I reviewed Dan Brown’s latest, Inferno, over at the National Post. Given the embargoes and secrecy and rules surrounding the release of the book, I ended up with about 24 hours to read and write about it, so the whole thing’s a bit of a blur. Then again, I think Dan Brown books are meant to be blurs. Puzzle-packed and jetting around and not knowing quite what the hell is going on but that’s okay, you don’t really have to.
You’ve got to hand it to him, though: he’s found his thing, and nobody does it like he does. And as they say of a certain beer here in Canada – the one I drink, as a matter of fact: “Those who like it, like it a lot.”
One Reply to “My Review of Dan Brown’s Inferno”
Hi Mr Pyper…reminds me of Led Zepplin…”…and the piper’s calling you to join him”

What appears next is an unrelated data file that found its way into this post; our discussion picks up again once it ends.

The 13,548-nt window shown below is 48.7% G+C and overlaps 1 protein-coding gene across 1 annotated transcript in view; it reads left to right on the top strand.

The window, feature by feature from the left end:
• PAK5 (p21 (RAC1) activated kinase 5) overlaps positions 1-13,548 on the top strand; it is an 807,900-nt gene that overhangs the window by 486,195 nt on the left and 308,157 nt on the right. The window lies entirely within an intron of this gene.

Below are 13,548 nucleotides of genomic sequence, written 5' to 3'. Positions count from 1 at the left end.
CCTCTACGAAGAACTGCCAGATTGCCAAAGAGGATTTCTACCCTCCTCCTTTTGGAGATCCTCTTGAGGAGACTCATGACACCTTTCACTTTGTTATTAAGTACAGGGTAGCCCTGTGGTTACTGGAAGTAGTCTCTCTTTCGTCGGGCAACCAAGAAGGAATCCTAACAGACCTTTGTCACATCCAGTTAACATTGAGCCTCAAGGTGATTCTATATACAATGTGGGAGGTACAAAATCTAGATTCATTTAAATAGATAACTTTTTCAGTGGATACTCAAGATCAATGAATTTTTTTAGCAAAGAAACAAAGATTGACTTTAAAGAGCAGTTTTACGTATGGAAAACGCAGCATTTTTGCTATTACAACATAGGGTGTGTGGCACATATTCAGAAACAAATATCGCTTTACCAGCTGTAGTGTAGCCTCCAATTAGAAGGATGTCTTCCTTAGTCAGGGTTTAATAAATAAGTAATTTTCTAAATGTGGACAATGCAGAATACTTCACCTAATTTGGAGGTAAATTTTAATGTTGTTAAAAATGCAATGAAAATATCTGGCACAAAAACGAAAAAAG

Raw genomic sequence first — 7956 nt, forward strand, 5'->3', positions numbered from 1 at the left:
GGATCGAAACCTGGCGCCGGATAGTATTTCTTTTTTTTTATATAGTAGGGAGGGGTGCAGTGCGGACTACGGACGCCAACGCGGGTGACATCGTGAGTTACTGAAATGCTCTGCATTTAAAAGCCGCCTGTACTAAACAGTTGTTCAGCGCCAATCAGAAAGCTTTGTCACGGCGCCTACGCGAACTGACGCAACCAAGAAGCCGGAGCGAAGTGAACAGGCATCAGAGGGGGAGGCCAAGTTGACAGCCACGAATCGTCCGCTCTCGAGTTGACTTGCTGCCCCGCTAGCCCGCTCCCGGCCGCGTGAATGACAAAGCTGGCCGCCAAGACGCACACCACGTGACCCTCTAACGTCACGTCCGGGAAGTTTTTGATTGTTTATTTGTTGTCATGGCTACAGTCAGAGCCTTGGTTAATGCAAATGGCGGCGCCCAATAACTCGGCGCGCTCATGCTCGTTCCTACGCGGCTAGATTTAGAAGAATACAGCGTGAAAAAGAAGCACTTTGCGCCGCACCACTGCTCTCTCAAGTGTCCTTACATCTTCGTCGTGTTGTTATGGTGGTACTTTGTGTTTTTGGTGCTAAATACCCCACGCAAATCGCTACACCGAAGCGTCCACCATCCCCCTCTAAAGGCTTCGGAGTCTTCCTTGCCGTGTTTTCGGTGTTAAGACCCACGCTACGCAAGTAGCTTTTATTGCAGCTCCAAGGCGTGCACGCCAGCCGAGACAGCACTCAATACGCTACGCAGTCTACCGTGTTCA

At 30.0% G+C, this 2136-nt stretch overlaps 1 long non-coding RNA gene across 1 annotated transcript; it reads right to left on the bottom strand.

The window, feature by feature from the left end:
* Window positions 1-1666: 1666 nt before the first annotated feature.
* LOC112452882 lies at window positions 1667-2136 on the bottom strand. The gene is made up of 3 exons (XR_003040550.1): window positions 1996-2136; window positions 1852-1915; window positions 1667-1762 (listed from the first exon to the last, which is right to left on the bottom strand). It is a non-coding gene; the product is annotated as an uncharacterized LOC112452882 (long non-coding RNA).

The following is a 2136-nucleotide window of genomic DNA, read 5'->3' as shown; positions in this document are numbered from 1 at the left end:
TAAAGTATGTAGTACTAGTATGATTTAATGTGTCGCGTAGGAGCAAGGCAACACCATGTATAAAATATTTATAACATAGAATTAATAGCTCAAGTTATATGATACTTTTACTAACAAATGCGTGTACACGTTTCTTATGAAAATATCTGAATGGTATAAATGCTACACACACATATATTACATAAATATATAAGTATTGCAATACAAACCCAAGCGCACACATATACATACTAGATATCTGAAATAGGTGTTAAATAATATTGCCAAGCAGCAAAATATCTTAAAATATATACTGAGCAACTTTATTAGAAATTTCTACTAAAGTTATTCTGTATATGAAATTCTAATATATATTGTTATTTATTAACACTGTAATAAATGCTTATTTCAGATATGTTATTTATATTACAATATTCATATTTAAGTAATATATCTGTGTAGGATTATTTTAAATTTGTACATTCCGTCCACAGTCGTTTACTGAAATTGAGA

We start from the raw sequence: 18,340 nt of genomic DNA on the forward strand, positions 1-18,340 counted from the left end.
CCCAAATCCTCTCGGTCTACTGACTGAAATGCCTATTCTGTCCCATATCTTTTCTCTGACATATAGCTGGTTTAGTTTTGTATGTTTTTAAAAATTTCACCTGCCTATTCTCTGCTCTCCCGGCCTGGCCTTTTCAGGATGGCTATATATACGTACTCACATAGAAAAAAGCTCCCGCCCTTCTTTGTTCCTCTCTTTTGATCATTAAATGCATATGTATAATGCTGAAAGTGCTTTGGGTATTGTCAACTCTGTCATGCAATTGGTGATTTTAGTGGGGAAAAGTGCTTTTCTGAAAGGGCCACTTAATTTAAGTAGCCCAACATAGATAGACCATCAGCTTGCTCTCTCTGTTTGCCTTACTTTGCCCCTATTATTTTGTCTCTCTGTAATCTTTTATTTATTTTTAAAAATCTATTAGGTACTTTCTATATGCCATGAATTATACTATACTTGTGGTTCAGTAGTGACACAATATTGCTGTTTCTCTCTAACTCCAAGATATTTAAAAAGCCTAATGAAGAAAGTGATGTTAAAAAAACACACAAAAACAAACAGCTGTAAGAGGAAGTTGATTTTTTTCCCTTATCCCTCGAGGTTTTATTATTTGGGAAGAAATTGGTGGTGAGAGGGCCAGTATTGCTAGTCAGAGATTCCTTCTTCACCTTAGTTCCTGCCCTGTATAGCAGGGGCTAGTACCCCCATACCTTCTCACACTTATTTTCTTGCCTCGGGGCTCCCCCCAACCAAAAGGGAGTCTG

Your book with a beautiful blue presumably Venetian scene by Michelle O’Kane, and I confess I DO judge books by their covers (as publishers well know) and it is superior to the red one I see on your site)..and i’m not a horror genre fan!!!…your book appeared on the Rockhampton Central Queensland, Australia library shelf last week and I just read it. I musn’t scare easily, I didn’t find it horrifying but did think you’ll be on a winner here with the god & devil obsessed US of A-ans. But what I wanted to actually convey to you was that you surely need to make an acknowledgement of debt to Dan Brown? So I was surprised to see you have a review of his Inferno on your site… or is his influence so great now, that this kind of trope…literary, gothic, religion drenched clue hunt is just considered a general genre? I can’t understand all those snobbish dismissals of him…ridiculous…probably insulted Catholic prejudice? Like you say the point of his books aren’t artistic prose; it’s to tell good stories of mystery and imagination. What I looked for in your book was any little gems of truth (because as a metaphysical poet speaking from ex-peri-ence I can vouch for the veracity of sign-led journeys of confirmation like this). And you’ll be happy to know that I found some..1. p118 “I think it’s about opening my mind. Using what I know of the world, of myself. All that I’ve studied and taught, all that I’ve read….etc” 2. p130 “You’re a professor of myth right?…the history of man’s efforts to make sense of pain, of loss, of mystery…that’s what you are, what you’re actively creating. A fiction that works in a tradition of previous fictions.” 3. p142 “The only book I’m working from is the real world around me…” When I reconsider these again I am reminded of the craft of DB. And his particular and original use of this exciting and mysterious (and REAL!) Kosmic magic by which his stories move through the meaning & ghost-drenched literary past. What do you say to this Andrew? PS Thanks for the book!